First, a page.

The Apparition (Rated PG-13) 2 Stars
The Apparition (86 minutes) isn’t as bad as everyone is making it out to be. At the end of the day, yes, it sucks hardcore, just not as bad as everyone says. Clearly the picture had no studio backing since it was released in the August dead zone, and the flaws show pretty clearly. But this movie could have been really good. If only Todd Lincoln had a little more experience as a writer and/or a director. If only Ashley Green could actually act. If only Tom Felton’s British accent didn’t sound so fake! Which, wasn’t he born in England? He didn’t pile it on this much in Harry Potter.
What we have here is the redheaded stepchild of Poltergeist and Insidious, with a smattering of Paranormal Activity. If the movie had spent some more time exploring the premise hinted at by its tagline (“If you believe, you die.”) we would be in full-on famous original Nightmare on Elm Street territory, where forcing yourself to disbelieve in the monster that is trying to kill you might save you — or might not. That would have been cool. I wanted to see that movie. Instead I was forced to sit through this one. In which belief in the thing that is coming to get the characters has nothing to do with whether or not you die. Stupid, misleading tag line.
We begin with a completely nonsensical scene, shot in classic Dark Castle scratchy flashback style. Six people are conducting an old-school parapsychology experiment. What does this have to do with what happens later? Nothing whatsoever. It is cheap and gimmicky filler designed to add a few precious minutes to the barely feature-length running time.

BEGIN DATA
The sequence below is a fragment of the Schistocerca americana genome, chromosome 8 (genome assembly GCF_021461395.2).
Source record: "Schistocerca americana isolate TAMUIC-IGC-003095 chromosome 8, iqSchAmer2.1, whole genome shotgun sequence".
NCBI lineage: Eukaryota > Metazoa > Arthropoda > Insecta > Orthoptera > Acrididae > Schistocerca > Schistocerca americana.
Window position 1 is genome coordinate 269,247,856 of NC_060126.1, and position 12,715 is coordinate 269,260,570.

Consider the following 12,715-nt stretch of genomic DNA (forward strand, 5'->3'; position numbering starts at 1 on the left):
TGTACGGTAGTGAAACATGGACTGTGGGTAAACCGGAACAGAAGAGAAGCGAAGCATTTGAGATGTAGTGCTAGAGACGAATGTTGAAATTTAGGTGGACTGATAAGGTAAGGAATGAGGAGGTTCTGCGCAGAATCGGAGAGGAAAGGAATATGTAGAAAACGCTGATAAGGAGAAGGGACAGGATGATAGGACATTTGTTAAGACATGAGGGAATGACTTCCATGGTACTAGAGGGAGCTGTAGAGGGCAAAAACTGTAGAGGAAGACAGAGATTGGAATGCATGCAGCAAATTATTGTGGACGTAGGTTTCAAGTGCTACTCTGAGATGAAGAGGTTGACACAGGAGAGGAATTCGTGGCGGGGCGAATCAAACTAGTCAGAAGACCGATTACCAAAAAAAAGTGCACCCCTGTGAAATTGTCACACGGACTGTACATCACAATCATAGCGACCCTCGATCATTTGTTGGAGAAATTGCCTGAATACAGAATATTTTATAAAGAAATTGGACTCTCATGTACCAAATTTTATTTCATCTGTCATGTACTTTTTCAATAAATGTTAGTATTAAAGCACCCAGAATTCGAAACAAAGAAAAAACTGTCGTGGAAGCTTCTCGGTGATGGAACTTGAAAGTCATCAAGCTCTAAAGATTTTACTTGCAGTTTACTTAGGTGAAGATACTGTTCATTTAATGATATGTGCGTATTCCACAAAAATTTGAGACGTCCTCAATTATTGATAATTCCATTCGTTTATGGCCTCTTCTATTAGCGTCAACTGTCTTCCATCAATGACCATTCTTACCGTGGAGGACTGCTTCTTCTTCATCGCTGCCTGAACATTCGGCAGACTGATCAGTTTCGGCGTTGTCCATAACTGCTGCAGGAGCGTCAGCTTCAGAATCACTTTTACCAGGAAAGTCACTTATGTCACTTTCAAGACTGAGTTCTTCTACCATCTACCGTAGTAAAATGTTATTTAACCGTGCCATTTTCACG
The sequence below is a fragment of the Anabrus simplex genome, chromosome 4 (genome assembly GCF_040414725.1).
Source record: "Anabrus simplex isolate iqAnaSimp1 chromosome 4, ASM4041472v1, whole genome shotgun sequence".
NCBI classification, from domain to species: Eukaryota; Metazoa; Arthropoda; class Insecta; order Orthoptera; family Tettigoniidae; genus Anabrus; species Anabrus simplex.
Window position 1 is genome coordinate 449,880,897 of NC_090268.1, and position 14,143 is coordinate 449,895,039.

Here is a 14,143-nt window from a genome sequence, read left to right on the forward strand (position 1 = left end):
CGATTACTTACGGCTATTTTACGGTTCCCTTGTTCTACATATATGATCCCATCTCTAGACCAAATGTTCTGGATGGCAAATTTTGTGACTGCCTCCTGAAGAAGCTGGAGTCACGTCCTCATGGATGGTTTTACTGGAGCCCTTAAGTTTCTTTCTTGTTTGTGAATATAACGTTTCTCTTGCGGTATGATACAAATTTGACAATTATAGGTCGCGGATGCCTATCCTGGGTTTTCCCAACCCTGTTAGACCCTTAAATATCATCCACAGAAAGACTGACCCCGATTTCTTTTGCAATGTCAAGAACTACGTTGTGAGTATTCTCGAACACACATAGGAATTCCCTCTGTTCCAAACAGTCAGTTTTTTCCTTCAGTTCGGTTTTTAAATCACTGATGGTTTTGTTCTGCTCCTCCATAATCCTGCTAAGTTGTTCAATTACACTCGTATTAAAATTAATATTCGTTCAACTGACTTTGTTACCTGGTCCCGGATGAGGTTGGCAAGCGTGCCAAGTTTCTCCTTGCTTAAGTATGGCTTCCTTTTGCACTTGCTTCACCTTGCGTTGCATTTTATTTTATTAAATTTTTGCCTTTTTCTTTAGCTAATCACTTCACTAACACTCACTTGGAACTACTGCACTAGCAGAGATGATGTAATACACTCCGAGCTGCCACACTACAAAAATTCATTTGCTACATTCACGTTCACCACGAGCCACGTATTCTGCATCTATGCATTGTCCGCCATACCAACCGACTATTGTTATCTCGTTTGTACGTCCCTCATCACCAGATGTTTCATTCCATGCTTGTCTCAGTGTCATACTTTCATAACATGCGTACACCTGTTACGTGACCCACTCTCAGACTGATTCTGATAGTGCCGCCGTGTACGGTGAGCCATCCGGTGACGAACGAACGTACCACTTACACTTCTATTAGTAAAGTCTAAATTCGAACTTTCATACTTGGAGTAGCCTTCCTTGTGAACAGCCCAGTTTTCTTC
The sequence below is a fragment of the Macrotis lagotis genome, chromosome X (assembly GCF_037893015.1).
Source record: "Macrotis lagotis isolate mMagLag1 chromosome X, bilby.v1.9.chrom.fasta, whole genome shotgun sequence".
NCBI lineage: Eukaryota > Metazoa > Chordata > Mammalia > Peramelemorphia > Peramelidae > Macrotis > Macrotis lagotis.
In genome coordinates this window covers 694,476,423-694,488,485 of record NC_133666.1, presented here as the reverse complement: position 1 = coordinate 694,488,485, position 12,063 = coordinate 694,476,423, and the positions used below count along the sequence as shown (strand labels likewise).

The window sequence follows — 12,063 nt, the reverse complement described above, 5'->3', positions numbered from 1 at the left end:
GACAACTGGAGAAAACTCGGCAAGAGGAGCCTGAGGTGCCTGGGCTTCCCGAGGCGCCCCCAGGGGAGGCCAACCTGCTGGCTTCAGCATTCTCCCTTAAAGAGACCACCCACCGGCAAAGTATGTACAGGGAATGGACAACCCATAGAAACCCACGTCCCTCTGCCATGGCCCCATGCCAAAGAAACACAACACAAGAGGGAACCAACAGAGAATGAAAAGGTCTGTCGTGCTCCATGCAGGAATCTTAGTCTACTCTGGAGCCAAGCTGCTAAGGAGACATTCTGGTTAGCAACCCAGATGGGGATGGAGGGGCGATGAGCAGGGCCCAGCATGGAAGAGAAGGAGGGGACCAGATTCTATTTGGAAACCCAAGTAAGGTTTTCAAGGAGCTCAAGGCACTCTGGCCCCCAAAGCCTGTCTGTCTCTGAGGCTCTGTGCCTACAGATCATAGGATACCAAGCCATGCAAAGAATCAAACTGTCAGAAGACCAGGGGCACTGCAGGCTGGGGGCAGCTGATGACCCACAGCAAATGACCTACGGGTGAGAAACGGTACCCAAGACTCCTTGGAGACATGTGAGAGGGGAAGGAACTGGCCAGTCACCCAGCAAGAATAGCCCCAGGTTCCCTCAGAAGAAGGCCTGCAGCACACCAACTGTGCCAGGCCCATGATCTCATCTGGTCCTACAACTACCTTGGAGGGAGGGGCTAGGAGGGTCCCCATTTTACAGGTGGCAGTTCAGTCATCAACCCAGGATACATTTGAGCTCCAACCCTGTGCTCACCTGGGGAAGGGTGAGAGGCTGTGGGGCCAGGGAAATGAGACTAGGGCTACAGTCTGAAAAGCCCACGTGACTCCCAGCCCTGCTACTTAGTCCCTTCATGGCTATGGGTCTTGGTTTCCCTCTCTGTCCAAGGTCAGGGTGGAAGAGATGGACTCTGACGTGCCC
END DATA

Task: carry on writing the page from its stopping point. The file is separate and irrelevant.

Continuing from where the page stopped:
Moving into the next scene, three college students named Patrick, Ben and Lydia (Felton, Sebastian Stan and Julianna Guill) are mumbling some nonsense about how capturing their attempt to contact the dead on film will “prove” that ghosts exist. Yes dears, and watching The Avengers proves that super-powered beings are battling aliens from another dimension. Anyway, that doesn’t go well. I bet it would be really exciting to see the aftermath of the failed experiment. The writer doesn’t agree, and we move onto the next scene.
Kelly (Green), Ben’s girlfriend, has moved into her parent’s house in an almost deserted neighborhood (nice nod to how the bottom dropped out of the housing market). There is at least an attempt to build some suspense, as mysterious burn marks and mold stains begin to appear all over the house. It gets downright ominous, leading Ben to start installing security cams. One would think he might return the increasingly frantic calls from Patrick regarding the ghost experiment, or at least tell Ashley that she might want find a couple of priests, but no.
Predictably, when things get super-duper spooky the cat gets let out of the bag, and poor, stupid Kelly kicks Ben out. So she can face the nasty, mean, spirit thingy alone without knowledge or assistance. A real sharp cookie is our Kelly. That particular New Year’s resolution lasts until Mr. Vaguely-human-shaped-scary-thing shouts Boo! into her fancy heat sensitive camera; then Ben is back in the game!
Patrick reappears and the power of his British accent seems to banish the ghost back into the ether. Or does it? I would tell you to go see for yourself, but you probably shouldn’t spend any of your hard-earned cash encouraging Todd Lincoln to make any more movies.
Now showing at Wynnsong 7, Carmike 12 and Carmike Market Fair 15.